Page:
New Jersey Retirees Under Christie

New Jersey has updated their listing of retirees in  the state pension system. As of March, 2017 there were 325,937 retirees getting annualized benefits of $10,465,934,978. As of June, 2017 there were 328,932 retirees getting annualized benefits of $10,562,840,926.

Breaking down these retirements by year* we see an interesting pattern:

 

This charts the number of retirements and the benefits currently being paid by period of retirement (from June to May each year) so there is understatement in the numbers from deaths and overstatement from the days when benefits included cost-of-living adjustments but a story emerges.

The massive increase in retirements in 2011 and 2012 in response to pension and health benefit reforms tailed off in 2012 and 2013 and then resumed the climb through 2016. In 2017 the number of retirements dropped to the lowest level since Christie’s first full year in office, before the reforms. Is this a return to normalcy in anticipation of a Democrat governor?

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For those interested (and since I have them) here are the spreadsheets by year from which the numbers in the chart above were taken:

YE17

YE16

YE15

YE14

YE13

YE12

YE11

YE10

YE09

YE08

YE07

15 responses to this post.

  1. Posted by Anonymous on August 1, 2017 at 11:35 pm

    John,

    The #s in your chart don’t seem logical. If you divide the Amount paid by the # retirees in each period, your get roughly $35K in all of the periods except the 2 periods with the much lower # of retirees. In THOSE 2 periods the average payout doubles to over $70K. That does not seem reasonable..

    Reply

  2. Posted by Analyst on August 2, 2017 at 7:03 am

    I am a little confused. Is the number of retirees the total number , or the number of new retirees from that year ? This looks like the number of new retirees per year.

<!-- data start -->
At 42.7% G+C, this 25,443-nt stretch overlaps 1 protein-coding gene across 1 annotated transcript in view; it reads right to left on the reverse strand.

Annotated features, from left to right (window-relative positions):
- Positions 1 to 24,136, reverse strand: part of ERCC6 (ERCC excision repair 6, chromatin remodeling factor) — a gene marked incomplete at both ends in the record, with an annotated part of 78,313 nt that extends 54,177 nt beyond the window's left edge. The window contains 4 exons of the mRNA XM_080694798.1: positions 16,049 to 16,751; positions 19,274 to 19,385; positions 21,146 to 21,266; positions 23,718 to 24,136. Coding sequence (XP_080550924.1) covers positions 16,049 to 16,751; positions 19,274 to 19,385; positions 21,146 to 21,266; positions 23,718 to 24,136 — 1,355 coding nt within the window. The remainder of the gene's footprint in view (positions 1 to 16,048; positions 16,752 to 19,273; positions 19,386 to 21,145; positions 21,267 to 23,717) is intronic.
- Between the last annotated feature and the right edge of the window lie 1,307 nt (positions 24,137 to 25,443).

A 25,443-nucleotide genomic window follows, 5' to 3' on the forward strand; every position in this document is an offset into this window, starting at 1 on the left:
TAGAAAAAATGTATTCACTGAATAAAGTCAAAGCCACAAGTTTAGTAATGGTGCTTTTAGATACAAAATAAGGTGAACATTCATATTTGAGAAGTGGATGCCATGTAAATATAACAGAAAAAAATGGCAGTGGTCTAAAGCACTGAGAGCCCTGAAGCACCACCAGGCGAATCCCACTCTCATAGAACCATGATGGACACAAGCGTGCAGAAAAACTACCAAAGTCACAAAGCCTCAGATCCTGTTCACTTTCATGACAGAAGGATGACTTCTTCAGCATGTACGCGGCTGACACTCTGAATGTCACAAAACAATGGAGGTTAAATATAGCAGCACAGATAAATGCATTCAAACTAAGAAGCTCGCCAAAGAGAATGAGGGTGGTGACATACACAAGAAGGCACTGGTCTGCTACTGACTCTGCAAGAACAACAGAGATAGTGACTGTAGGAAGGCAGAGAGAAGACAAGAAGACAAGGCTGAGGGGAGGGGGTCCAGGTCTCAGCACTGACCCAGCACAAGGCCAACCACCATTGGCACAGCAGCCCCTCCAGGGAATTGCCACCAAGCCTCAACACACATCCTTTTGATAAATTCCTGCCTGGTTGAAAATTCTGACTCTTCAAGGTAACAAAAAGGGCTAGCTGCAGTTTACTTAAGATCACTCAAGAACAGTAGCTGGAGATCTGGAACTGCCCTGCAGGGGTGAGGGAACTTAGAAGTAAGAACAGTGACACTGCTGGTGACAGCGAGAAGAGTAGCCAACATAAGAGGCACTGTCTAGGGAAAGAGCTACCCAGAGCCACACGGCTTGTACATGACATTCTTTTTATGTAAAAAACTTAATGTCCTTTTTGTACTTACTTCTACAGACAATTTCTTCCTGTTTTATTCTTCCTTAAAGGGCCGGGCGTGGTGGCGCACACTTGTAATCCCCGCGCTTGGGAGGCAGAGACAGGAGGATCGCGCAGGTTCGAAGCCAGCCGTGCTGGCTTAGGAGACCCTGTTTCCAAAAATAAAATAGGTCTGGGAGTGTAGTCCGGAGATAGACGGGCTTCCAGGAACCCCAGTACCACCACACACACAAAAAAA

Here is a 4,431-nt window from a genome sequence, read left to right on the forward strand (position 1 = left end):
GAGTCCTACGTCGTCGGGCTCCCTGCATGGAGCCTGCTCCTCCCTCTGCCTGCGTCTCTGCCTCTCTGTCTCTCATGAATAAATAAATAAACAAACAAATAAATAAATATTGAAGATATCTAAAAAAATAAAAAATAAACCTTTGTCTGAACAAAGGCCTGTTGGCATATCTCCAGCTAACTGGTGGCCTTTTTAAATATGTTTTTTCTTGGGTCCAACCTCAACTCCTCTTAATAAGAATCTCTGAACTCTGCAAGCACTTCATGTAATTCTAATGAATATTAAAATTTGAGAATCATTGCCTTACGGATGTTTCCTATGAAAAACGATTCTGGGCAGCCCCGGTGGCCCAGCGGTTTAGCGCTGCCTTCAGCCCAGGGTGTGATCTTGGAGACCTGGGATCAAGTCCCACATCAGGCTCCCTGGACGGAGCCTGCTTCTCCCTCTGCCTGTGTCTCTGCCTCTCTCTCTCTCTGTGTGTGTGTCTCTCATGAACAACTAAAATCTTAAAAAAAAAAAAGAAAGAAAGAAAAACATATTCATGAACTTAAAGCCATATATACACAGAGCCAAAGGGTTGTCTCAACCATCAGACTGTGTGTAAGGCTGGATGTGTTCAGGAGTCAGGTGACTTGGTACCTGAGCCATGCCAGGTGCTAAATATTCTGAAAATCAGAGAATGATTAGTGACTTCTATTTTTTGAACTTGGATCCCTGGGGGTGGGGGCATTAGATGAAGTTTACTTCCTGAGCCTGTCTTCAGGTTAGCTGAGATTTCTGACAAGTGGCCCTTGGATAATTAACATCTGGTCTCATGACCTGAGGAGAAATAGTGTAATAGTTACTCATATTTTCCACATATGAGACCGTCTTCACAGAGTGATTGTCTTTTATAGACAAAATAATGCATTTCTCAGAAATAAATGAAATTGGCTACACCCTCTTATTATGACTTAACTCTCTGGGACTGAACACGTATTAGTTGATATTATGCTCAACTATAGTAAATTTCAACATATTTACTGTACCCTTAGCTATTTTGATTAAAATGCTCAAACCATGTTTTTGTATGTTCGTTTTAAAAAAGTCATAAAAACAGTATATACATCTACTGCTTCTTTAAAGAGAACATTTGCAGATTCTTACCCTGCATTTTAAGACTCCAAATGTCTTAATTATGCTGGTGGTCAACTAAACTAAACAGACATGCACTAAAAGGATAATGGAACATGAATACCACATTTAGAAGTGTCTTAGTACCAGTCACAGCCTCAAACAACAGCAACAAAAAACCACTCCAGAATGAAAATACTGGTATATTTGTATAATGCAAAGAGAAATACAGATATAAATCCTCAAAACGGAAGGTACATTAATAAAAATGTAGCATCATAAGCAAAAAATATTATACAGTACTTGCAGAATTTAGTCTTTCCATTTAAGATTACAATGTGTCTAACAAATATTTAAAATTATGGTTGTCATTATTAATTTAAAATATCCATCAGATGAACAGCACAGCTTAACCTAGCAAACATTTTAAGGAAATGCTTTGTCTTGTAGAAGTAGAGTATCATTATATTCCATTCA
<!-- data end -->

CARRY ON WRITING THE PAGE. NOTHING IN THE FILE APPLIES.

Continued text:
Is the annual payments for all retirees or just the new ones ?

    How do you explain that dividing payments by number of retirees was steady at about $35000 except for 2015 and 2016 when it approaches 70,000?

    Without your clarification , I will assume that I am misreading the numbers
    Somehow . I just read the comments by anonymous and we seem to have the same level of confusion .

    Reply

  3. Posted by Anonymous on August 2, 2017 at 1:08 pm

    The retirement trend by year MIGHT be related to the graduated increase in active members premium share for health insurance? I think the premium share gradually increased over a 3-_ year period beginning in 2011.

    Reply

  4. Posted by Anonymous on August 2, 2017 at 2:11 pm

    With the correct numbers for 2015-2016, the chart is less interesting.

    Reply

  5. Posted by Anonymous on August 2, 2017 at 5:40 pm

    Forget the apples to oranges public to private comparison I wonder how NJ’s average annual pension stacks up against other State, Local, and even the Federal government?

    I know equal not better than and why shouldn’t the taxpayers money go elsewhere. In the case of the latter, apparently it has!

    Reply

    • Posted by Anonymous on August 2, 2017 at 7:43 pm

      Quoting …

      “Forget the apples to oranges public to private comparison ”

      Why should we?

      Are Taxpayers in OTHER States paying for the grossly excessive (by every reasonable metric) Pensions (AND benefits) granted NJ’s Public Sector workers, or is it NJ’s State & Local Taxpayers?

      Reply